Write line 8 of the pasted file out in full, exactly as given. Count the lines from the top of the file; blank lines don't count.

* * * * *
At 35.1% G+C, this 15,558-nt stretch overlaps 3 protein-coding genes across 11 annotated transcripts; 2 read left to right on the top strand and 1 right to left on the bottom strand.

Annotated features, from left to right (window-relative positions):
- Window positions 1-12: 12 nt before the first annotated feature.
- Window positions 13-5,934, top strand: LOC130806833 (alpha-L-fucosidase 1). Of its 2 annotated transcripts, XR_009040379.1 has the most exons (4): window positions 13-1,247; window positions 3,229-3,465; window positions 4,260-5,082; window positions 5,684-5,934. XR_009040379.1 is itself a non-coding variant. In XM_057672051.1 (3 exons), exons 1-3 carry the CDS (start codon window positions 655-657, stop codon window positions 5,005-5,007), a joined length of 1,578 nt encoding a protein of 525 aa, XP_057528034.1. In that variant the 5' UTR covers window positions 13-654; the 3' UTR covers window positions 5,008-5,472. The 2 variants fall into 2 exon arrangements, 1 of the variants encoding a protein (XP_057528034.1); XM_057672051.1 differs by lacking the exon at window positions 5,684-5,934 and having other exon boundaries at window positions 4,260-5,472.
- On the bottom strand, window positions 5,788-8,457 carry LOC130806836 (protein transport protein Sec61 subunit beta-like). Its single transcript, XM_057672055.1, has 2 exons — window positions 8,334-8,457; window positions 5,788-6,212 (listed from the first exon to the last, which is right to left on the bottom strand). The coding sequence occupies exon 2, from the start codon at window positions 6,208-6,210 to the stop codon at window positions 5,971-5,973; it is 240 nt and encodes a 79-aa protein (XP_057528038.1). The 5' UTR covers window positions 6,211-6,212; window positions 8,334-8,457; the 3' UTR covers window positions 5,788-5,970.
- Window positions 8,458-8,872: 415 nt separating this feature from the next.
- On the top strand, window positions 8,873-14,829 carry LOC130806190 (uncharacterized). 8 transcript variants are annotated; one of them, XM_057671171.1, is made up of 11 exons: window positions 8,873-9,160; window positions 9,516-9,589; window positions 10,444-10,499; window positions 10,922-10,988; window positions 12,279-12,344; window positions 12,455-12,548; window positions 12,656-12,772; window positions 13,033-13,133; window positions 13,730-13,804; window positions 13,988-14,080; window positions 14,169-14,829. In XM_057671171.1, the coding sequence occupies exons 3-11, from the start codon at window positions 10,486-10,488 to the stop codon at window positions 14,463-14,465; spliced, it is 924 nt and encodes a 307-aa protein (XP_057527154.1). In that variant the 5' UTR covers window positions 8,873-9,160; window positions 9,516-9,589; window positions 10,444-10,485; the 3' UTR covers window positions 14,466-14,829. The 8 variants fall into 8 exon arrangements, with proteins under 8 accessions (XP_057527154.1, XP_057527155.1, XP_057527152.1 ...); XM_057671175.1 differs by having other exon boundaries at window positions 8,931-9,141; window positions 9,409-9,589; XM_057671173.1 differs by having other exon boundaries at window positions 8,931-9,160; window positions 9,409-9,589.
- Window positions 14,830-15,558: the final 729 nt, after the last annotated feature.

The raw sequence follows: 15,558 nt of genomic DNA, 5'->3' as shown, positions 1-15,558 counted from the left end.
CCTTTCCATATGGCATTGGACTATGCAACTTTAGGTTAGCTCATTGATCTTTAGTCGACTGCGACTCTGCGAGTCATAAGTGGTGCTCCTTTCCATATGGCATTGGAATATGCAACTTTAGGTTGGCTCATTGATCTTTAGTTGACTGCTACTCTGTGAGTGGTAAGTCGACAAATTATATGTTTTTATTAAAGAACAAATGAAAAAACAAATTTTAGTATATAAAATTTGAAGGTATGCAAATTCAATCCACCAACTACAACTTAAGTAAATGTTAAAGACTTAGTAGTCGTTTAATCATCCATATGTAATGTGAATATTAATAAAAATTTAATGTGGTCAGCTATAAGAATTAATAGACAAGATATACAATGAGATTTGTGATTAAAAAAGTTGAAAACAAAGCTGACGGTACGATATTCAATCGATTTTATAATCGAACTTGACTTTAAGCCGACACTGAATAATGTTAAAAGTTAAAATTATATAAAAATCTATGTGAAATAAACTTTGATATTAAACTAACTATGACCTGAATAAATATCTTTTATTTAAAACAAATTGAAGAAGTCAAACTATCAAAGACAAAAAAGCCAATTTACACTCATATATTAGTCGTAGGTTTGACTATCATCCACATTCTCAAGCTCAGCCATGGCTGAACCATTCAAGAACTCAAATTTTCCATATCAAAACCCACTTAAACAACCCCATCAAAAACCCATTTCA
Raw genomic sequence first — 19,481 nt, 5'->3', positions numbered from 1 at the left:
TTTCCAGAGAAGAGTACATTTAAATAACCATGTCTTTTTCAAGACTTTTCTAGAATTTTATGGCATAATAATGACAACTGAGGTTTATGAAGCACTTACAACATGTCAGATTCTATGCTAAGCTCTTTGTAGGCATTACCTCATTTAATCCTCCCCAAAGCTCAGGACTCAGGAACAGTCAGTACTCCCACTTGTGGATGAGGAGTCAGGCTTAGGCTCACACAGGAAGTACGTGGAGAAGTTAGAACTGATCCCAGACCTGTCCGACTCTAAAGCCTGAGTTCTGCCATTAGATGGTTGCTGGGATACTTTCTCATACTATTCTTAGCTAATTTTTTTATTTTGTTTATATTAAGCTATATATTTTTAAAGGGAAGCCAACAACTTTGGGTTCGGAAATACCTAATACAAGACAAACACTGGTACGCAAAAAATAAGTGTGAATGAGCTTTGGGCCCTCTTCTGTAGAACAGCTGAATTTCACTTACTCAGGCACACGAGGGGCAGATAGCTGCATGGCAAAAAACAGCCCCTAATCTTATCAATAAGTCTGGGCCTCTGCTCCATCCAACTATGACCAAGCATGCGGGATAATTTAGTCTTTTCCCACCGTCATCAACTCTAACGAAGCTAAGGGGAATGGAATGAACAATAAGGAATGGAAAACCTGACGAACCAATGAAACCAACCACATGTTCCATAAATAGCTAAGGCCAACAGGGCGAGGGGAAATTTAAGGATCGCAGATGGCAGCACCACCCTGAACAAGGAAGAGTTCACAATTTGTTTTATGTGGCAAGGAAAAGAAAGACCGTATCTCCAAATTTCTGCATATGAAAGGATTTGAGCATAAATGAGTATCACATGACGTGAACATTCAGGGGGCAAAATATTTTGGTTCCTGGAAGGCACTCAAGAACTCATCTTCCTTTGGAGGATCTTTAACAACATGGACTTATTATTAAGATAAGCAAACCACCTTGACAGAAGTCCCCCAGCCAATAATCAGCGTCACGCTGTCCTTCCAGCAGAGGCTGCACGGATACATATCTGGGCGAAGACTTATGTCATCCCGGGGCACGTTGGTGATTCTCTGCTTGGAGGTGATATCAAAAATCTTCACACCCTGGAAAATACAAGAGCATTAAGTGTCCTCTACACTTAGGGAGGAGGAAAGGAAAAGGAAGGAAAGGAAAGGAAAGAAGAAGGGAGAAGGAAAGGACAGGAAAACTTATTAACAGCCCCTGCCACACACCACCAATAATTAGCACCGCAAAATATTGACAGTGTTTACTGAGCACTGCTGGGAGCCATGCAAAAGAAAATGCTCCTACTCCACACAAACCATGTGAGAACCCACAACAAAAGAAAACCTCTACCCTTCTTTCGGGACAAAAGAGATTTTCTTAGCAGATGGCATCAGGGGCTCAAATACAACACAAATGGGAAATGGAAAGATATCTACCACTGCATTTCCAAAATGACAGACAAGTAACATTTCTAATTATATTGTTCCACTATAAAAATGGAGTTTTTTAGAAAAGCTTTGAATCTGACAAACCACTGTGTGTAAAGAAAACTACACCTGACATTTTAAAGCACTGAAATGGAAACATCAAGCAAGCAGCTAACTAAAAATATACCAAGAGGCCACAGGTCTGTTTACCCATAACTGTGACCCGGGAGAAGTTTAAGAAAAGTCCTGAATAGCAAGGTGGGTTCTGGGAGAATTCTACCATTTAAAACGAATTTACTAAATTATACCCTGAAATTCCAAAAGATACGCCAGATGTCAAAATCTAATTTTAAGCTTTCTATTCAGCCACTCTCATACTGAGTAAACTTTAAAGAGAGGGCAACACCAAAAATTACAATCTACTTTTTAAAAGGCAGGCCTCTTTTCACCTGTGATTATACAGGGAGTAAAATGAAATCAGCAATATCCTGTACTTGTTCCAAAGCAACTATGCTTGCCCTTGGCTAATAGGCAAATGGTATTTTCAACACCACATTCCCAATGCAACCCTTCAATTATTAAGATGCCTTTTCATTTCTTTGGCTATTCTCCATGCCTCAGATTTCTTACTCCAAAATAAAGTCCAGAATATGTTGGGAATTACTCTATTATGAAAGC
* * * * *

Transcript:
- Window positions 14,830-15,558: the final 729 nt, after the last annotated feature.